We spend a lot of time talking about financing here, but one thing oft-overlooked is the decisions that lead you to pursue or decline to go after financing. There’s a particular art to the decision that many businesses take years to master.
Or is it science? That’s the argument the Harvard Business Review made recently, making a strong case that far too many offices and far too many executives make decisions based on their “guts,” their “sense” or because “it’s the way we’ve always done it.” They ignore mountains of data compiled by members of their team and go with what they think will work best.
This is a little bit of a God complex manifesting itself, and it has the dangerous side effect of entirely de-coupling your decisions from reality. If you choose to spend a huge portion of your budget on promoting a product that the data shows simply is not popular anymore, you might look like a genius if that product takes off. More than likely, though, you’ll have made the wrong decision for the wrong reasons, which might include fondness for the product, a sense that you can succeed where others have failed or a bizarre desire to be contrary. Okay, hopefully not the latter.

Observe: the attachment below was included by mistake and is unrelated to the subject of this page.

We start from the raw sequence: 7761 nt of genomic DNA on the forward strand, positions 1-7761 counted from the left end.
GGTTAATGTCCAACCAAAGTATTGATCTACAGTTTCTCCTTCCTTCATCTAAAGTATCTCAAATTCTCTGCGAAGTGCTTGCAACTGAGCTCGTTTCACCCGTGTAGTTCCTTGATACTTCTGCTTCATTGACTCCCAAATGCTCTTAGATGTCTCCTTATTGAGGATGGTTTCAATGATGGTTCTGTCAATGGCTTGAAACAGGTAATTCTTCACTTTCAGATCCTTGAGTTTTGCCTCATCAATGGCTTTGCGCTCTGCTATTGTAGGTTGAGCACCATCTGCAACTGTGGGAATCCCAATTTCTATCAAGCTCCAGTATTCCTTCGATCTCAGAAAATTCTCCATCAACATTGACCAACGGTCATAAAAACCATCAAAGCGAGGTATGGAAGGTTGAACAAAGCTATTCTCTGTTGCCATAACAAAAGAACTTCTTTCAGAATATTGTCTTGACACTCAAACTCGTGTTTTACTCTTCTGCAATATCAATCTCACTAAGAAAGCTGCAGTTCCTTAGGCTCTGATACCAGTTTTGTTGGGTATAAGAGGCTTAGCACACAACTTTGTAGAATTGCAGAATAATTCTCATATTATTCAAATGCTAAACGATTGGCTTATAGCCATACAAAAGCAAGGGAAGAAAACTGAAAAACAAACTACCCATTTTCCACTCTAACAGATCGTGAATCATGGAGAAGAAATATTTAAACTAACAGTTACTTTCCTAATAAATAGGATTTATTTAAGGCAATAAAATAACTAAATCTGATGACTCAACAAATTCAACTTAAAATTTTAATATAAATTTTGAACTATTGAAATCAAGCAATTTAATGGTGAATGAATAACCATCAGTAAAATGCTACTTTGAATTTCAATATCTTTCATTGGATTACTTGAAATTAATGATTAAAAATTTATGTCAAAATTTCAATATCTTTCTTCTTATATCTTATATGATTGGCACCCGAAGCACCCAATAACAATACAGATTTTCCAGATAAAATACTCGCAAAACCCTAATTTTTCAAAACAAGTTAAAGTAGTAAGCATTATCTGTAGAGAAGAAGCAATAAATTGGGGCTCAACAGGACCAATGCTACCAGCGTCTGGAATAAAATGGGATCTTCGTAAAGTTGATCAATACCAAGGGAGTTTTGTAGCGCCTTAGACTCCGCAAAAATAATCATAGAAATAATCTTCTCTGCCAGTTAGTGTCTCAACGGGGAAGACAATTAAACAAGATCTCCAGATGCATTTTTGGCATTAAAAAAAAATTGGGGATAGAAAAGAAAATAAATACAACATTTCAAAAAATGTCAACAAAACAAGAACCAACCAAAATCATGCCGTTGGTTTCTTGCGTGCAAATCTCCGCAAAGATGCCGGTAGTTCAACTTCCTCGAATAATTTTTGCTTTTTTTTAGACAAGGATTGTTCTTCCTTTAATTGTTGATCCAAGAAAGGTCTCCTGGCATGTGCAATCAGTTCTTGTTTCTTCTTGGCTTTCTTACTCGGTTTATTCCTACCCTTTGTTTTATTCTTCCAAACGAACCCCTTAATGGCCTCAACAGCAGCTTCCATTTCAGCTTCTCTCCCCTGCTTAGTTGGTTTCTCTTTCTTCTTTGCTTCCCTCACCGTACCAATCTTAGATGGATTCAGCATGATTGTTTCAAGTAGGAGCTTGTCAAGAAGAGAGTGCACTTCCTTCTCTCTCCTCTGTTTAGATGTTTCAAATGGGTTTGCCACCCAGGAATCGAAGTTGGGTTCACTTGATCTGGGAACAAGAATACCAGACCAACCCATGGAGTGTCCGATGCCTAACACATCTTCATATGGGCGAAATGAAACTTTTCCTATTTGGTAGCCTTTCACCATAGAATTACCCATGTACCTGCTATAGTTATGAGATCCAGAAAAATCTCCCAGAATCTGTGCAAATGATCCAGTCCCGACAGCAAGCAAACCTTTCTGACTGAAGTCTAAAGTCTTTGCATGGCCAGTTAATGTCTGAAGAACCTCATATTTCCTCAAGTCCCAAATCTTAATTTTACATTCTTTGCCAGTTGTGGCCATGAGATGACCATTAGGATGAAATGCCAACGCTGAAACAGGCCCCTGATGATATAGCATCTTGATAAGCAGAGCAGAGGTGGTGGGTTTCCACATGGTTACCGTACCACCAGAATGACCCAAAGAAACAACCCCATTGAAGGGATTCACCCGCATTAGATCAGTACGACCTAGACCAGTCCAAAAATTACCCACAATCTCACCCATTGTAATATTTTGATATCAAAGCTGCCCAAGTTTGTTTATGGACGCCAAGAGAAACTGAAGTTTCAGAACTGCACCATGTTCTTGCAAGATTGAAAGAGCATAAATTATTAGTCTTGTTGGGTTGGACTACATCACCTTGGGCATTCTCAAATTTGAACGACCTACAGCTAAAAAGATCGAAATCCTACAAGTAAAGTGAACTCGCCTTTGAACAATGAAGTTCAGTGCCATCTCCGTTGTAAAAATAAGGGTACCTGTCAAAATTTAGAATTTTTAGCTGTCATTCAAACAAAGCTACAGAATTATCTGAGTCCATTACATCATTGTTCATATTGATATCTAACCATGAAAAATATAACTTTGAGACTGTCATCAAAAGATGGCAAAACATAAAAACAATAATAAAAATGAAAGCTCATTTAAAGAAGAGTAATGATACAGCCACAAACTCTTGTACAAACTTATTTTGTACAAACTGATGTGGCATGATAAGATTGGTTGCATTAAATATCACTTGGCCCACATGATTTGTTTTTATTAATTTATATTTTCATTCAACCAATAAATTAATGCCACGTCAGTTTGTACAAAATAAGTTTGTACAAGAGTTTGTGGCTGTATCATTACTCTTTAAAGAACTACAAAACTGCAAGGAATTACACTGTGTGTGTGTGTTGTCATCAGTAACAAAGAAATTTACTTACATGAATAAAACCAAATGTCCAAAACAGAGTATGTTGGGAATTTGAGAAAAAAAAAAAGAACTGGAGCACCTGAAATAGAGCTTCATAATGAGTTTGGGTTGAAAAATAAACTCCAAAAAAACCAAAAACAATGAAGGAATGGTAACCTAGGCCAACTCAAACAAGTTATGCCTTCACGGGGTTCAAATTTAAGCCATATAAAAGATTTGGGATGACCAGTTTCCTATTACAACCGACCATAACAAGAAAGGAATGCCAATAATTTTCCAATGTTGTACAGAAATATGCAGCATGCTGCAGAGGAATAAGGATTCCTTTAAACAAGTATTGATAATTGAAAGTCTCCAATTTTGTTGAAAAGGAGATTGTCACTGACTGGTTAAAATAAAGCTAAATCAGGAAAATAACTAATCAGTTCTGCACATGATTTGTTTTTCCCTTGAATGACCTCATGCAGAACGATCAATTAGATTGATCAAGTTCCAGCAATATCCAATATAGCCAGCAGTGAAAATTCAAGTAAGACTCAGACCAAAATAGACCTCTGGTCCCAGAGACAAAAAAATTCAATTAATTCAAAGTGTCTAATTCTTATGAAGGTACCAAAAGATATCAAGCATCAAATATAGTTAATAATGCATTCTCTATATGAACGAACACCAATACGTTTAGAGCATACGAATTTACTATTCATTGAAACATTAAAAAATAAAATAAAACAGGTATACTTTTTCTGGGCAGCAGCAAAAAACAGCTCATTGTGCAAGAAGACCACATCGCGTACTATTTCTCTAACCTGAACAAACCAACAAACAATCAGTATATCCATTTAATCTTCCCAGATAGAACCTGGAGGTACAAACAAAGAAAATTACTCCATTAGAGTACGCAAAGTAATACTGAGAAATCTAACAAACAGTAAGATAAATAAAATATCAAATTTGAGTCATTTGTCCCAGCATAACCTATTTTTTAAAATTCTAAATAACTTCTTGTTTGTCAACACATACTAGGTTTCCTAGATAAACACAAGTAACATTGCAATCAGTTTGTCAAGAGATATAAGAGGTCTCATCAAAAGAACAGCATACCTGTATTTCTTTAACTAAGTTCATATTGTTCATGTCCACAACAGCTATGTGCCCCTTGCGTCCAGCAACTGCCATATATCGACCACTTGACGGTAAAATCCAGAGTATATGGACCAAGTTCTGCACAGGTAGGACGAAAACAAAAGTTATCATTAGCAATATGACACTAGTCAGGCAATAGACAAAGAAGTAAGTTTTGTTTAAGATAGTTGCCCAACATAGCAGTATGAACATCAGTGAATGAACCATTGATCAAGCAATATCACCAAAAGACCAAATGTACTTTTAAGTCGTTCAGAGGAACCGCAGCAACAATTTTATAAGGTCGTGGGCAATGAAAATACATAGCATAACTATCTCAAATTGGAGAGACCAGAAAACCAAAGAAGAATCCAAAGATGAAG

Simply put, this is where many companies go astray. You owe it to yourself and to the rest of your company to carefully consider major decisions and not simply launch on them because you feel like it.
That’s not to say that instincts have no place in the process, because they do. We are instinctual creatures, and our gut feelings about whether something will or will not work are part of the consideration. You may have institutional knowledge that your younger employees armed with reams of data do not, which gives you knowledge they don’t possess. But make no mistake: Making decisions entirely based on emotions is a bad idea for your business.
Ultimately, your approach to making decisions large and small should be a mortar-and-pestle mix of your best judgment and data. Go without one or the other and you’ll eventually regret it.
What does your business decision-making process look like?
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